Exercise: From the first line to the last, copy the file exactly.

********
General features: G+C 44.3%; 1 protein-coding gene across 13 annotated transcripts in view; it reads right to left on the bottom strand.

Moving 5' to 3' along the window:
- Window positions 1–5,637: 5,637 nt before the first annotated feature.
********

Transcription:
General features: G+C 44.3%; 1 protein-coding gene across 13 annotated transcripts in view; it reads right to left on the bottom strand.

Moving 5' to 3' along the window:
- Window positions 1–5,637: 5,637 nt before the first annotated feature.